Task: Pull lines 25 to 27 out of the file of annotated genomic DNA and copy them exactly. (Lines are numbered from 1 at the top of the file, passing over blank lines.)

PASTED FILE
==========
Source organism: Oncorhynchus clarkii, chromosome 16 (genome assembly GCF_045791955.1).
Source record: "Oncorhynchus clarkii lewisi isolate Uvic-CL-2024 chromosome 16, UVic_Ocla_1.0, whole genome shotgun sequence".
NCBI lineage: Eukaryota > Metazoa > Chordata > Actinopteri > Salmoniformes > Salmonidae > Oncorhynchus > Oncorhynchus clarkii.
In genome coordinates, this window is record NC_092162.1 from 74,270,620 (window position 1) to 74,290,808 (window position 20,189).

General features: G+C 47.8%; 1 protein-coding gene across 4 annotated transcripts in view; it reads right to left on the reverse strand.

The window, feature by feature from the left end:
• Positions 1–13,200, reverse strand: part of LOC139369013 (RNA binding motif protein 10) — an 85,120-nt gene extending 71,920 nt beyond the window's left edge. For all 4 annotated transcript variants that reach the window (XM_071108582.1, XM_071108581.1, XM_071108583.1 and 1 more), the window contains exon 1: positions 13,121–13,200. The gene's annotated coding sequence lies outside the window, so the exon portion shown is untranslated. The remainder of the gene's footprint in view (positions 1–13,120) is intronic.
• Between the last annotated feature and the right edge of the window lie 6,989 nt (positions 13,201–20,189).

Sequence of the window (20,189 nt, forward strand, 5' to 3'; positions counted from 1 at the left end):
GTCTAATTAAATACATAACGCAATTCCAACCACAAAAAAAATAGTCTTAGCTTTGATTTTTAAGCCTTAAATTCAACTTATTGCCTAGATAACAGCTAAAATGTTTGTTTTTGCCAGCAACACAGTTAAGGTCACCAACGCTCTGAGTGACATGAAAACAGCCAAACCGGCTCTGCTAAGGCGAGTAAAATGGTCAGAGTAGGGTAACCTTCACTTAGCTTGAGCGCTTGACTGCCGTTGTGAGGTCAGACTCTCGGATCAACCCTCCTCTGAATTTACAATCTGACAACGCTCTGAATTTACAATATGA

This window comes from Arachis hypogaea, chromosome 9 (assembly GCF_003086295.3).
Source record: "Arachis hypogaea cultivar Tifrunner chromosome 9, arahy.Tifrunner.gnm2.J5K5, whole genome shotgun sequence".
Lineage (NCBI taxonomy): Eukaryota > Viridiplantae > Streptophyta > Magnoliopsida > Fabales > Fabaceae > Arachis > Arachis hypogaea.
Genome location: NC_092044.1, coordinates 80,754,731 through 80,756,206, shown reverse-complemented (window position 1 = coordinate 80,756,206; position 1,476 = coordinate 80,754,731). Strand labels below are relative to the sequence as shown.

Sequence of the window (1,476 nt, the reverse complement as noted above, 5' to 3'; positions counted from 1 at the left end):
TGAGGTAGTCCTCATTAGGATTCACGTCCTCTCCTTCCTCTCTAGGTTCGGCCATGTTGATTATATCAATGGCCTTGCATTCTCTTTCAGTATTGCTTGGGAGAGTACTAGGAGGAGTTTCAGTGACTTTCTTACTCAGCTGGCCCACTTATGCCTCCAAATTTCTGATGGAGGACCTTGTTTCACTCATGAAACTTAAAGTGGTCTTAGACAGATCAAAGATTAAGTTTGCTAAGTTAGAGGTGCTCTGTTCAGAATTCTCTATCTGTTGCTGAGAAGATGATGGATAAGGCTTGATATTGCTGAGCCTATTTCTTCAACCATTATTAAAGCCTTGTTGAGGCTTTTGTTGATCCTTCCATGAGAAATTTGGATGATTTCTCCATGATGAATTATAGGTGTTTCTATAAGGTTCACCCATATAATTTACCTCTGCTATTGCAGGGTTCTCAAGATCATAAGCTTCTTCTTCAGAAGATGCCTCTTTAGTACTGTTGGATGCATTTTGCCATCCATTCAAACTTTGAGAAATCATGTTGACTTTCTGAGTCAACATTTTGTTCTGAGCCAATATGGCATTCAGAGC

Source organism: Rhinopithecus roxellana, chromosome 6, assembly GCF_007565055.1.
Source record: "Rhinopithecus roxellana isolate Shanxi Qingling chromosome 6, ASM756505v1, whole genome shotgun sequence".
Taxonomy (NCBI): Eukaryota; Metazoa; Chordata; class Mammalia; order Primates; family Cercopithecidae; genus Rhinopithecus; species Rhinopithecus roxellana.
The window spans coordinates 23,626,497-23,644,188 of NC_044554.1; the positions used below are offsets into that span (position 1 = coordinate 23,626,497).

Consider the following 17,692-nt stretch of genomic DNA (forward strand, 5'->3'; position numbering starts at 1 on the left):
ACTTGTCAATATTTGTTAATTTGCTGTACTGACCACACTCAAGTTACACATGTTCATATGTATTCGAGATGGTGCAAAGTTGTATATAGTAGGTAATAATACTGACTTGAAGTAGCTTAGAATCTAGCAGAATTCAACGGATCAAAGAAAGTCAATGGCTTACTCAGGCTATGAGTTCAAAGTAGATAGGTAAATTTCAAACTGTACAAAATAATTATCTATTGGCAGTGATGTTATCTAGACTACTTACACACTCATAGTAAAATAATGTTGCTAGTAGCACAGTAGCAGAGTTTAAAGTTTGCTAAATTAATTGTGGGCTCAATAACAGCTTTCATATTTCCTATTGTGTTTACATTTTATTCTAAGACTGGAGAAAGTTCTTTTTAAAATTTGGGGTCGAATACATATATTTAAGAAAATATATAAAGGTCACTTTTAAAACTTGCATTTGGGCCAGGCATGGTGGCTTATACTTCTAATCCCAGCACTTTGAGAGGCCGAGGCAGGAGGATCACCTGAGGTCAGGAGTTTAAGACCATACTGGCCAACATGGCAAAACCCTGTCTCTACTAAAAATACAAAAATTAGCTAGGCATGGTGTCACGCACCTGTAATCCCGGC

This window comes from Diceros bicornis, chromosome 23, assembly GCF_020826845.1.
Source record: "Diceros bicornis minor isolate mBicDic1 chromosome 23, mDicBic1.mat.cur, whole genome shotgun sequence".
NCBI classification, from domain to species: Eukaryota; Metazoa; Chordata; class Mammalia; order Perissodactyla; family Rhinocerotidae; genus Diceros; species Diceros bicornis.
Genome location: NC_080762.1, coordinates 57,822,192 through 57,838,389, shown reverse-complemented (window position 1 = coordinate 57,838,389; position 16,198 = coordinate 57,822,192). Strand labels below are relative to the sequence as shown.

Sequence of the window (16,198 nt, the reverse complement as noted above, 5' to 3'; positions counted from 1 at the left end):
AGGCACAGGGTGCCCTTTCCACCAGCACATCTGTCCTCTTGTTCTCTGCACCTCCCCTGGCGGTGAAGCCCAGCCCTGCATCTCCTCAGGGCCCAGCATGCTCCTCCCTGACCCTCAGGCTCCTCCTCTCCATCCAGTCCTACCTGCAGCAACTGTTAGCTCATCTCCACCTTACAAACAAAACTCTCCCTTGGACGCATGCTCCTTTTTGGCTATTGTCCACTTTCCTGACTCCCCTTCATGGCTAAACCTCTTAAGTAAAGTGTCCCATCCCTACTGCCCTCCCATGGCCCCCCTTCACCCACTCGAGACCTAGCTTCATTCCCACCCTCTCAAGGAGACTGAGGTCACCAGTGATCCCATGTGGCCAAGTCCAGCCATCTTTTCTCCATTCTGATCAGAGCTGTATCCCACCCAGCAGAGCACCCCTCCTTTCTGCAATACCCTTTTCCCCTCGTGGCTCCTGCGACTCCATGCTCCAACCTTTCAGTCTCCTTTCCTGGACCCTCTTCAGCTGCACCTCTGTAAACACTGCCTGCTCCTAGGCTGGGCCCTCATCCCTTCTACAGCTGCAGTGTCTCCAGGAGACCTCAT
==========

NCBI classification, from domain to species: Eukaryota; Metazoa; Chordata; class Mammalia; order Perissodactyla; family Rhinocerotidae; genus Diceros; species Diceros bicornis.
Genome location: NC_080762.1, coordinates 57,822,192 through 57,838,389, shown reverse-complemented (window position 1 = coordinate 57,838,389; position 16,198 = coordinate 57,822,192). Strand labels below are relative to the sequence as shown.

Sequence of the window (16,198 nt, the reverse complement as noted above, 5' to 3'; positions counted from 1 at the left end):